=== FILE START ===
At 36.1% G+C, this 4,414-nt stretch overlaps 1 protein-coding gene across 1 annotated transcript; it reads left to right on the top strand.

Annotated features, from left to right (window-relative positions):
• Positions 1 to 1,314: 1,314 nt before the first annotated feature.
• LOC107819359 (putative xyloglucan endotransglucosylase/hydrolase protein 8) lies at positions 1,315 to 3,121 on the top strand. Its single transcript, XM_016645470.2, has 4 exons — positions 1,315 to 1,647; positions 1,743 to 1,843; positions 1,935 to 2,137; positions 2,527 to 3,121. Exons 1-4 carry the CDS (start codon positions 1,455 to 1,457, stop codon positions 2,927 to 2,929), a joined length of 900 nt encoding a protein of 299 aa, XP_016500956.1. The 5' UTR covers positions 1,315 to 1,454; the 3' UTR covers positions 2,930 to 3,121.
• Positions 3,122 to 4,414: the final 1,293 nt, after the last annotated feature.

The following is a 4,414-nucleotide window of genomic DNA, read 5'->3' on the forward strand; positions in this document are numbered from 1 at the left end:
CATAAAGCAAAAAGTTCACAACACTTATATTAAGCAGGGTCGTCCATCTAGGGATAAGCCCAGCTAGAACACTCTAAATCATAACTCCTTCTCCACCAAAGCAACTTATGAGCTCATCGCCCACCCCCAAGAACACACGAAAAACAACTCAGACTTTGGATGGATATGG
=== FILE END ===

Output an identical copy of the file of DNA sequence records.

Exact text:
At 36.1% G+C, this 4,414-nt stretch overlaps 1 protein-coding gene across 1 annotated transcript; it reads left to right on the top strand.

Annotated features, from left to right (window-relative positions):
• Positions 1 to 1,314: 1,314 nt before the first annotated feature.
• LOC107819359 (putative xyloglucan endotransglucosylase/hydrolase protein 8) lies at positions 1,315 to 3,121 on the top strand. Its single transcript, XM_016645470.2, has 4 exons — positions 1,315 to 1,647; positions 1,743 to 1,843; positions 1,935 to 2,137; positions 2,527 to 3,121. Exons 1-4 carry the CDS (start codon positions 1,455 to 1,457, stop codon positions 2,927 to 2,929), a joined length of 900 nt encoding a protein of 299 aa, XP_016500956.1. The 5' UTR covers positions 1,315 to 1,454; the 3' UTR covers positions 2,930 to 3,121.
• Positions 3,122 to 4,414: the final 1,293 nt, after the last annotated feature.

The following is a 4,414-nucleotide window of genomic DNA, read 5'->3' on the forward strand; positions in this document are numbered from 1 at the left end:
CATAAAGCAAAAAGTTCACAACACTTATATTAAGCAGGGTCGTCCATCTAGGGATAAGCCCAGCTAGAACACTCTAAATCATAACTCCTTCTCCACCAAAGCAACTTATGAGCTCATCGCCCACCCCCAAGAACACACGAAAAACAACTCAGACTTTGGATGGATATGG